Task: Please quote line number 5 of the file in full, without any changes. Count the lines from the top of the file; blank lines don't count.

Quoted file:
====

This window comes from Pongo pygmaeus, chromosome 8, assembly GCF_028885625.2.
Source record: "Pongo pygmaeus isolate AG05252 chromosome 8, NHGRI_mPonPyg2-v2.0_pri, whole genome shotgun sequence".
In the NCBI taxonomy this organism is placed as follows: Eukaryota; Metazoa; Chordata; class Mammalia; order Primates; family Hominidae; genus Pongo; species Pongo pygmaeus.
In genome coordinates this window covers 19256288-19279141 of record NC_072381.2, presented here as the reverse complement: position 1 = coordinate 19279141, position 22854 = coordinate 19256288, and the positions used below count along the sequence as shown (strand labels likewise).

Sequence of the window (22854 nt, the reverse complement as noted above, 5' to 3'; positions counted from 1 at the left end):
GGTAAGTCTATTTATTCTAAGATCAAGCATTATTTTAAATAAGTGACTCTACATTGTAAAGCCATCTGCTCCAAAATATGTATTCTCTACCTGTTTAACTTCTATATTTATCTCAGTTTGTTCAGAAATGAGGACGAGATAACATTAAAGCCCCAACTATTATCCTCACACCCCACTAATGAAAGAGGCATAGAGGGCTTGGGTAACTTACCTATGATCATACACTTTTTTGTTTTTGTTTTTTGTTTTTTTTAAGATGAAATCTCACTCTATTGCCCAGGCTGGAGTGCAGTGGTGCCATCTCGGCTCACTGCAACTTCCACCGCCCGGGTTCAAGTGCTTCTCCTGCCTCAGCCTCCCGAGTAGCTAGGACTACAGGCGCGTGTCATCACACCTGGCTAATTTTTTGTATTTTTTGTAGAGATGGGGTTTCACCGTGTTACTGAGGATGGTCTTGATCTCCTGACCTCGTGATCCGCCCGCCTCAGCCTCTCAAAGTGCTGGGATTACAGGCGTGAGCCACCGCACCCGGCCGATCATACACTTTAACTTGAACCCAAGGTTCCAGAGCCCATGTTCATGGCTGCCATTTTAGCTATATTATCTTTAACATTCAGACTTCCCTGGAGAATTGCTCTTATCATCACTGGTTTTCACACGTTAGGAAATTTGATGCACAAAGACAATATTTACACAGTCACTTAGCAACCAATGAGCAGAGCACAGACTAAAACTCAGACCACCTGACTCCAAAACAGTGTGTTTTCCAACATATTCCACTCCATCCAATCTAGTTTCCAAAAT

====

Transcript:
Sequence of the window (22854 nt, the reverse complement as noted above, 5' to 3'; positions counted from 1 at the left end):